Mechanistic information is used in the field of risk assessment in order to clarify two controversial methodological issues, the selection of inference guides and the definition of standards of evidence. In this paper we present an analysis of the concept of mechanistic information in risk assessment by recurring to previous philosophical analyses of mechanistic explanation. Our conclusion is that the conceptual analysis of mechanistic explanation facilitates a better characterization of the concept of mechanistic information. However, it also shows that the (...)
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  41. Epidemiological Explanations. [REVIEW]Olaf Dammann - 2015 - Philosophy of Science 82 (3):509-519.
  42. How norms make causes.Maria Kronfeldner - 2014 - International Journal of Epidemiology 43:1707–1713.
    This paper is on the problem of causal selection and comments on Collingwood's classic paper "The so-called idea of causation". It discusses the relevance of Collingwood’s control principle in contemporary life sciences and defends that it is not the ability to control, but the willingness to control that often biases us towards some rather than other causes of a phenomenon. Willingness to control is certainly only one principle that influences causal selection, but it is an important one. It shows how (...)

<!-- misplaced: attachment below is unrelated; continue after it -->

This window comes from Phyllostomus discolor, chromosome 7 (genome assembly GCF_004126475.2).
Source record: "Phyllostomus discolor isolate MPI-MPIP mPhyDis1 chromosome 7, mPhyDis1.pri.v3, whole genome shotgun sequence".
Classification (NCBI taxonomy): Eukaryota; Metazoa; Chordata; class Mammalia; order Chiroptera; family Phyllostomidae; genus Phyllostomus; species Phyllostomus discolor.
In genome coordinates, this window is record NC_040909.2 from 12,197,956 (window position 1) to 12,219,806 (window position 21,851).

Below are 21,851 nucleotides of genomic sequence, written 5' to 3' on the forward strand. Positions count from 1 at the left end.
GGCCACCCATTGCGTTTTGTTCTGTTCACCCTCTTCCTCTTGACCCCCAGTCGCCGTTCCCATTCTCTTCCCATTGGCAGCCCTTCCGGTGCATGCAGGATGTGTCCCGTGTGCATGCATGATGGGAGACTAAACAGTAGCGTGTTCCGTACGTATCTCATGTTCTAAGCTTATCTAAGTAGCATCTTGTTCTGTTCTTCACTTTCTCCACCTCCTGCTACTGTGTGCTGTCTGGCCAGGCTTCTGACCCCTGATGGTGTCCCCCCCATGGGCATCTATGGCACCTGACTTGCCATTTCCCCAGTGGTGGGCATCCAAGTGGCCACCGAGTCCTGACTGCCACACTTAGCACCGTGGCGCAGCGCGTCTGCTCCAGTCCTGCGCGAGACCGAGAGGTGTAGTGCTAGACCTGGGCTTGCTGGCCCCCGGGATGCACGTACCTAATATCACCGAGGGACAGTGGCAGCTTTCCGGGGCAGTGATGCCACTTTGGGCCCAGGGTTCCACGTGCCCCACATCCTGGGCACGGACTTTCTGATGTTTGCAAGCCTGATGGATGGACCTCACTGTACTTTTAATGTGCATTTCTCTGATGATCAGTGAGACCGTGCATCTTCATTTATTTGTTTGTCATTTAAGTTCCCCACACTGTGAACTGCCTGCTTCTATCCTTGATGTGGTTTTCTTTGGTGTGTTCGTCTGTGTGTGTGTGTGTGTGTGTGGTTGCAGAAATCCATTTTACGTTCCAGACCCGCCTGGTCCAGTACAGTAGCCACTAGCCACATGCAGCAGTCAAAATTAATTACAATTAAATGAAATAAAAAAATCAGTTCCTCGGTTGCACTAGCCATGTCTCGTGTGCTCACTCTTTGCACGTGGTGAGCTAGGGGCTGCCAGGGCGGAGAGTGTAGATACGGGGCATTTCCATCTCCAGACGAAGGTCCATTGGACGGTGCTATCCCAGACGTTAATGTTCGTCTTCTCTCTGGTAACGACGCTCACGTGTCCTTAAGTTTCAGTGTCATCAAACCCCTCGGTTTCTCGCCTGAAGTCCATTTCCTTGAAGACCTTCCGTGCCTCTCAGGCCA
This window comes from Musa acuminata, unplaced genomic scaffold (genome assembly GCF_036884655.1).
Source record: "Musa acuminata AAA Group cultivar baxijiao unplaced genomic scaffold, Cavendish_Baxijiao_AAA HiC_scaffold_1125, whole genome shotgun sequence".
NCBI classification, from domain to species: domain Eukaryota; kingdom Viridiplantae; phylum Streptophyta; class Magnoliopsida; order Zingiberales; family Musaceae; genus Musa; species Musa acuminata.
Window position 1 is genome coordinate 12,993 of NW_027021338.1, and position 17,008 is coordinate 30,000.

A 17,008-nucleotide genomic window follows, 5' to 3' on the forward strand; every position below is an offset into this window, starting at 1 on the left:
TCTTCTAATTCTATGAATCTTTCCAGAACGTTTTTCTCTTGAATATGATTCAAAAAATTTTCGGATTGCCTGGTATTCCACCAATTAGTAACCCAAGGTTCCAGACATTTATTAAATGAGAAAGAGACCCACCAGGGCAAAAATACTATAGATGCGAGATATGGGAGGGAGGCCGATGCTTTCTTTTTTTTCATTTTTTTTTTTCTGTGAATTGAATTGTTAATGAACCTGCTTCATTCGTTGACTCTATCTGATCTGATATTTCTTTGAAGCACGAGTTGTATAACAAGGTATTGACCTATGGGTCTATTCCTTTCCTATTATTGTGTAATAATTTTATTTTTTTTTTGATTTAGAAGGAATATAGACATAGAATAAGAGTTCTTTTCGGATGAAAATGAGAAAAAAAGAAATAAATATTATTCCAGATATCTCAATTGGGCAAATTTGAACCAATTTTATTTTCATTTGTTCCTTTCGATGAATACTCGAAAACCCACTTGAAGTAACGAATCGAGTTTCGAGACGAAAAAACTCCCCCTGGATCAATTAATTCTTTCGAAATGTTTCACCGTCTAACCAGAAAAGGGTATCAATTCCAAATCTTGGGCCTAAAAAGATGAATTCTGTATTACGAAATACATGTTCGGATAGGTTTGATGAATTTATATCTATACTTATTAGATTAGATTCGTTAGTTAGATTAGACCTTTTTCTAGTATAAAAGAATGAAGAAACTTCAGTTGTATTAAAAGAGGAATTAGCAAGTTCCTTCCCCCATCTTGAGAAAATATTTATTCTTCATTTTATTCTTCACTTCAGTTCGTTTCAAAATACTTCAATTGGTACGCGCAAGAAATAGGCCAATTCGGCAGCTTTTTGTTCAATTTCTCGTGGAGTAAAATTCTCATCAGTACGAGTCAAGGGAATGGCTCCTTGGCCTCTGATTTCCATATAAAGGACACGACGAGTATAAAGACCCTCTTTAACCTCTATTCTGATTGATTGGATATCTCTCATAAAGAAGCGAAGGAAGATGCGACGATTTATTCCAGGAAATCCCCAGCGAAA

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  43. Book Review Jeremy Howick , The Philosophy of Evidence-Based Medicine . Chichester: Wiley-Blackwell (2011), 248 pp., $61.95 (paper). [REVIEW]Alex Broadbent - 2013 - Philosophy of Science 80 (1):165-168.
  44. Causal inference, mechanisms, and the Semmelweis case.Raphael Scholl - 2013 - Studies in History and Philosophy of Science Part A 44 (1):66-76.
    Semmelweis’s discovery of the cause of puerperal fever around the middle of the 19th century counts among the paradigm cases of scientific discovery. For several decades, philosophers of science have used the episode to illustrate, appraise and compare views of proper scientific methodology.Here I argue that the episode can be profitably reexamined in light of two cognate notions: causal reasoning and mechanisms. Semmelweis used several causal reasoning strategies both to support his own and to reject competing hypotheses. However, these strategies (...)